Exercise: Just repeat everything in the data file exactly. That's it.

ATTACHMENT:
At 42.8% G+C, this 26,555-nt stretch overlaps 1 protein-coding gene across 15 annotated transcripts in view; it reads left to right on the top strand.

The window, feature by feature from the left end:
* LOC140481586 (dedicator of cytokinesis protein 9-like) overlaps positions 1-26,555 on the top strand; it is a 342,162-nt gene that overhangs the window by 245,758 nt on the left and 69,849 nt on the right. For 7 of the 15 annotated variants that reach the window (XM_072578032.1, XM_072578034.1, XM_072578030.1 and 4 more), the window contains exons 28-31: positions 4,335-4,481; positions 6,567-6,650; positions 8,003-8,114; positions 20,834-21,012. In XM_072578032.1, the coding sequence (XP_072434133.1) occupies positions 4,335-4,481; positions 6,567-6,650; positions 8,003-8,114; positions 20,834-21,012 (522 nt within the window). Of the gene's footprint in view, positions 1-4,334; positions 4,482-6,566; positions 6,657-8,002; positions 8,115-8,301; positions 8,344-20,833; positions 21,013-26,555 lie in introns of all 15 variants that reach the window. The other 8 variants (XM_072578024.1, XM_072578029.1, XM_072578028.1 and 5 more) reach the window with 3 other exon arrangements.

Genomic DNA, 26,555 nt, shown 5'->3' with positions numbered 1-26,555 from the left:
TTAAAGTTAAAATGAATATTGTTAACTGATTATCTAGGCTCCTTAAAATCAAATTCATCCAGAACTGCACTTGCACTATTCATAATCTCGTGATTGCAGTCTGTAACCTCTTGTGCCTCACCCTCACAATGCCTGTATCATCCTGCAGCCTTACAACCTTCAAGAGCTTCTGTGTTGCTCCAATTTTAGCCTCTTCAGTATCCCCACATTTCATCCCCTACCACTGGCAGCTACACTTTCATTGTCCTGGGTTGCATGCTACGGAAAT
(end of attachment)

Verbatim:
At 42.8% G+C, this 26,555-nt stretch overlaps 1 protein-coding gene across 15 annotated transcripts in view; it reads left to right on the top strand.

The window, feature by feature from the left end:
* LOC140481586 (dedicator of cytokinesis protein 9-like) overlaps positions 1-26,555 on the top strand; it is a 342,162-nt gene that overhangs the window by 245,758 nt on the left and 69,849 nt on the right. For 7 of the 15 annotated variants that reach the window (XM_072578032.1, XM_072578034.1, XM_072578030.1 and 4 more), the window contains exons 28-31: positions 4,335-4,481; positions 6,567-6,650; positions 8,003-8,114; positions 20,834-21,012. In XM_072578032.1, the coding sequence (XP_072434133.1) occupies positions 4,335-4,481; positions 6,567-6,650; positions 8,003-8,114; positions 20,834-21,012 (522 nt within the window). Of the gene's footprint in view, positions 1-4,334; positions 4,482-6,566; positions 6,657-8,002; positions 8,115-8,301; positions 8,344-20,833; positions 21,013-26,555 lie in introns of all 15 variants that reach the window. The other 8 variants (XM_072578024.1, XM_072578029.1, XM_072578028.1 and 5 more) reach the window with 3 other exon arrangements.

Genomic DNA, 26,555 nt, shown 5'->3' with positions numbered 1-26,555 from the left:
TTAAAGTTAAAATGAATATTGTTAACTGATTATCTAGGCTCCTTAAAATCAAATTCATCCAGAACTGCACTTGCACTATTCATAATCTCGTGATTGCAGTCTGTAACCTCTTGTGCCTCACCCTCACAATGCCTGTATCATCCTGCAGCCTTACAACCTTCAAGAGCTTCTGTGTTGCTCCAATTTTAGCCTCTTCAGTATCCCCACATTTCATCCCCTACCACTGGCAGCTACACTTTCATTGTCCTGGGTTGCATGCTACGGAAAT